Deforestation in the Amazon
This article was taken from another site (see link below) and posted on this blog by Fabiane Atallah for EDUCATIONAL PURPOSES.
Since 2004 the rate of deforestation in the Brazilian Amazon has fallen nearly 80 percent to the lowest levels recorded since annual record keeping began in the late 1980s. Importantly, this decline has occurred at the same time that Brazil’s economy has grown roughly 40 percent, suggesting a decoupling of economic growth from deforestation.
While this is welcome news for Earth’s largest rainforest, it is nonetheless important to understand why more than 580,000 square kilometers (224,000 square miles) of Amazon forest has destroyed in Brazil since 1980. Why has Brazil lost so much forest? What can be done to stop deforestation?
Why is the Brazilian Amazon being Destroyed?
In the past, Brazilian deforestation was strongly correlated to the economic health of the country: the decline in deforestation from 1988-1991 nicely matched the economic slowdown during the same period, while the rocketing rate of deforestation from 1993-1998 paralleled Brazil’s period of rapid economic growth. During lean times, ranchers and developers do not have the cash to expand their pasturelands and operations, while the government lacks funds to sponsor highways and colonization programs and grant tax breaks and subsidies to forest exploiters.
But this has all changed since the mid-2000s, when the link between deforestation and the broader Brazilian economy began to wane.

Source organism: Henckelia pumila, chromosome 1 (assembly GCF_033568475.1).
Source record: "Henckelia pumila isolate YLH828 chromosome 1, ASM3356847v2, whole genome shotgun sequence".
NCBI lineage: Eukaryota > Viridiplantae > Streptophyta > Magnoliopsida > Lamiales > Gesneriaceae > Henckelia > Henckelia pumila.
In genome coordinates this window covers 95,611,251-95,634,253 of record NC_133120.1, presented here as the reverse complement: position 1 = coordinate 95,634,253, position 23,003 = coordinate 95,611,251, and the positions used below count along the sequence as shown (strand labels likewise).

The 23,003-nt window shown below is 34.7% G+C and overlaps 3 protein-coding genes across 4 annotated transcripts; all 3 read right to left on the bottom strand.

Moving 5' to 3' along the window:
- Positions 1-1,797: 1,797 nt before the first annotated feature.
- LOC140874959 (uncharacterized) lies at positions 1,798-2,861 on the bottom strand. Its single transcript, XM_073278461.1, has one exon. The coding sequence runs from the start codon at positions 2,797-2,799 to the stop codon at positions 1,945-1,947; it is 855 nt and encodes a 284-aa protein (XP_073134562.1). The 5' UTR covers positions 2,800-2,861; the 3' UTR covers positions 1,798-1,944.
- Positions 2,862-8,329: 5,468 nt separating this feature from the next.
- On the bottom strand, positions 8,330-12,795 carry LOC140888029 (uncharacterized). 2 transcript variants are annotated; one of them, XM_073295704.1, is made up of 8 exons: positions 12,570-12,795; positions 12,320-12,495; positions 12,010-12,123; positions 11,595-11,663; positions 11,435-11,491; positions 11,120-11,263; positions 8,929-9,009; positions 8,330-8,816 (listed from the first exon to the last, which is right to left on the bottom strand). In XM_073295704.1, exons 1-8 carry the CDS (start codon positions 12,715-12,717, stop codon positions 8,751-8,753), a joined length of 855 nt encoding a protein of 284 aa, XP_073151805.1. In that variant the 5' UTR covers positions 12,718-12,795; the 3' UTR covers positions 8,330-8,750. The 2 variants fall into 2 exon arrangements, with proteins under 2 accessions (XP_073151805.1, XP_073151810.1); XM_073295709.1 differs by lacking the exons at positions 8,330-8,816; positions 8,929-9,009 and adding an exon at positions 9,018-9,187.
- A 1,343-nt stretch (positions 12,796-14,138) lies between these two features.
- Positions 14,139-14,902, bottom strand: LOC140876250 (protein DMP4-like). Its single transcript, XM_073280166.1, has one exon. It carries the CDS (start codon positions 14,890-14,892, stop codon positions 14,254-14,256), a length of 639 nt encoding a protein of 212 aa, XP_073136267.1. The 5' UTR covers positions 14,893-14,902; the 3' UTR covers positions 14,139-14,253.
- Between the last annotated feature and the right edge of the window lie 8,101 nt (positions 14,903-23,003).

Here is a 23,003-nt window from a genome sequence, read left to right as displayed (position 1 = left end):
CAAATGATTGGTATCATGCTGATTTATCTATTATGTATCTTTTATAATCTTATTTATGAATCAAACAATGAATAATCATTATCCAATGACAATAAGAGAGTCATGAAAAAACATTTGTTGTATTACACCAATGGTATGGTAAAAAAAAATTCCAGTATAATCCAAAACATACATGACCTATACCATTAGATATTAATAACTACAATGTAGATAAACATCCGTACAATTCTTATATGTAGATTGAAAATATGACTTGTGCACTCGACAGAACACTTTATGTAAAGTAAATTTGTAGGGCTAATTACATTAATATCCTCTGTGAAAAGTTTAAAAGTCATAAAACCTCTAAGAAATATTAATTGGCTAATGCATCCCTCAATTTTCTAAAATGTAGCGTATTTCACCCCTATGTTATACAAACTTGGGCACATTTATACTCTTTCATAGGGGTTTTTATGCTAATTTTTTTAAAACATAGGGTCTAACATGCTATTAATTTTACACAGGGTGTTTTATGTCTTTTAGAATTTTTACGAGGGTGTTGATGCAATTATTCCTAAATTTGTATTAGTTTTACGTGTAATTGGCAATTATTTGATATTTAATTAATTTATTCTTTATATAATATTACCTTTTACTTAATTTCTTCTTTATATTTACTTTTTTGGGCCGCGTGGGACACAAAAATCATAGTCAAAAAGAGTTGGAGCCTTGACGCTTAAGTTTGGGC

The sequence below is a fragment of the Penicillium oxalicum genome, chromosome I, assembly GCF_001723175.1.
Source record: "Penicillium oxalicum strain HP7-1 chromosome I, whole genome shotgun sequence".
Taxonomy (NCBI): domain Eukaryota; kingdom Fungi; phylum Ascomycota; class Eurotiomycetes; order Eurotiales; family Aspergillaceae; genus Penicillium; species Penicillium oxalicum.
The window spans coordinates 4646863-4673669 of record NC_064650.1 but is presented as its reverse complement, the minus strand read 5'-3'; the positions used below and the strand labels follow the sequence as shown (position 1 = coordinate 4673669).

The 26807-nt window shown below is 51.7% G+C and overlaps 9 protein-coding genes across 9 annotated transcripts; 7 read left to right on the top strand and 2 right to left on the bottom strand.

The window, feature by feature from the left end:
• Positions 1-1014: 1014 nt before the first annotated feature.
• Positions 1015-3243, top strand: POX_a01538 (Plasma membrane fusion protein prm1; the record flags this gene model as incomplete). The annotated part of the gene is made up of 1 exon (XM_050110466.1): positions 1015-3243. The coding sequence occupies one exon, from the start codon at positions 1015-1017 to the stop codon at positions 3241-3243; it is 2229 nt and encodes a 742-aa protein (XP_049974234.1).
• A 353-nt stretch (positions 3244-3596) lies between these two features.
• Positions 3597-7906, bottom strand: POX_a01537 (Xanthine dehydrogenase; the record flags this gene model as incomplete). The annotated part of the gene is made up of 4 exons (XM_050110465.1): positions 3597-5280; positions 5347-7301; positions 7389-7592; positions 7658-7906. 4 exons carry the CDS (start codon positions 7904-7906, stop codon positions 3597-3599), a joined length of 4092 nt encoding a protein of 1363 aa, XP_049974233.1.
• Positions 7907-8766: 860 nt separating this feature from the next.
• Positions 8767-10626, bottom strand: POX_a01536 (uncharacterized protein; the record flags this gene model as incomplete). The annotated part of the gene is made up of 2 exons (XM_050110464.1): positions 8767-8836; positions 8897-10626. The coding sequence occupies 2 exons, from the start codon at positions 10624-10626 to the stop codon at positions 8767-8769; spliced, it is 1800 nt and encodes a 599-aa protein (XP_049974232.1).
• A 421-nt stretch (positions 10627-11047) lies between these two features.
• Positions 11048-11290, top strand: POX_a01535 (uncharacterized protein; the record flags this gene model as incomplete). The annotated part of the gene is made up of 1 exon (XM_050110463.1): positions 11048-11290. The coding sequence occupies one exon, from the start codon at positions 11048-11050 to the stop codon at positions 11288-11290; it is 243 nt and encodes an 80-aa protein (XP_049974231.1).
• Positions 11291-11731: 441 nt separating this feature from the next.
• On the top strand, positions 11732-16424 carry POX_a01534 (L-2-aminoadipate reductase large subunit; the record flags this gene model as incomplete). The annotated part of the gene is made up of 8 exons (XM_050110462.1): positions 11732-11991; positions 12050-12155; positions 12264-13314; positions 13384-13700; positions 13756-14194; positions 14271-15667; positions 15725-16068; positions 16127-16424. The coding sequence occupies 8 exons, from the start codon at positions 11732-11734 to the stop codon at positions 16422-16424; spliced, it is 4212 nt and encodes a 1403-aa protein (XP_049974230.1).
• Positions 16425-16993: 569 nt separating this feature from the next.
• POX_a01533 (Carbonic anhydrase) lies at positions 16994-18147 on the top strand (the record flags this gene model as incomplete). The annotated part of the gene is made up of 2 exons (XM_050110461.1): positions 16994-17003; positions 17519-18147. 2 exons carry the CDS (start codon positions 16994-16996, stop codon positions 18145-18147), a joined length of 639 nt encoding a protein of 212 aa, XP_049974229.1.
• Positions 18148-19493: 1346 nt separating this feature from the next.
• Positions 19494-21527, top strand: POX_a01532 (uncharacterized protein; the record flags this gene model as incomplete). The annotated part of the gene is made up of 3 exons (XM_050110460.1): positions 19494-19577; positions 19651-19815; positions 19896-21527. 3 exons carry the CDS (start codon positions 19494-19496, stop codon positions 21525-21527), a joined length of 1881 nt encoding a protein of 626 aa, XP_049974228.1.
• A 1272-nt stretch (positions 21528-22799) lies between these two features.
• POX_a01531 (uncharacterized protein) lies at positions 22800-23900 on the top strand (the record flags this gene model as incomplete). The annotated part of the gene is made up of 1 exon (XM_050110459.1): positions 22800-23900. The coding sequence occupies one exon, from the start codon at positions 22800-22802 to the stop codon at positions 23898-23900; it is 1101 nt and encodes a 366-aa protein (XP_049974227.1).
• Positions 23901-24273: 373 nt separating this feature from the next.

The reasons for the decline in Brazil’s deforestation rate are debated, but most would agree that several factors come into play, including macroeconomic trends (a stronger Brazilian currency reduces the profitability of export-driven agriculture), increased enforcement of environmental laws, improved forest monitoring by satellite, new incentives for utilizing already deforested lands, expanded protected areas and indigenous reserves, heightened sensitivity to environmental criticism among private sector companies, and emerging awareness of the values of ecosystem services afforded by the Amazon.
A Closer Look at Brazilian Deforestation (Update: Future threats to the Amazon)
Like other places in the tropics, deforestation in Brazil is increasingly the result of urban consumption and trade rather than subsistence agriculture.
Today deforestation in the Amazon is the result of several activities, the foremost of which include:
- Clearing for cattle pasture
- Colonization and subsequent subsistence agriculture
- Infrastructure improvements
- Commercial agriculture
Clearing for Cattle Pasture
Cattle ranching is the leading cause of deforestation in the Brazilian Amazon. This has been the case since at least the 1970s: government figures attributed 38 percent of deforestation from 1966-1975 to large-scale cattle ranching. Today the figure is closer to 60 percent, according to research by Brazil’s National Institute for Space Research (INPE) and its Agricultural Research Corporation (Embrapa). Most of the beef is destined for urban markets, whereas leather and other cattle products are primarily for export markets.
Brazil is today the world’s largest exporter and producer of beef. Much of its expansion has taken place in the Amazon, which currently has more than 80 million head of cattle, up from 26.6 million in 1990 and equivalent to more than 85 percent of the total U.S. herd. The Brazilian Amazon has more than 214,000 square miles of pasture, an open space larger than France.
Several factors have spurred recent Brazil’s growth as a producer of beef: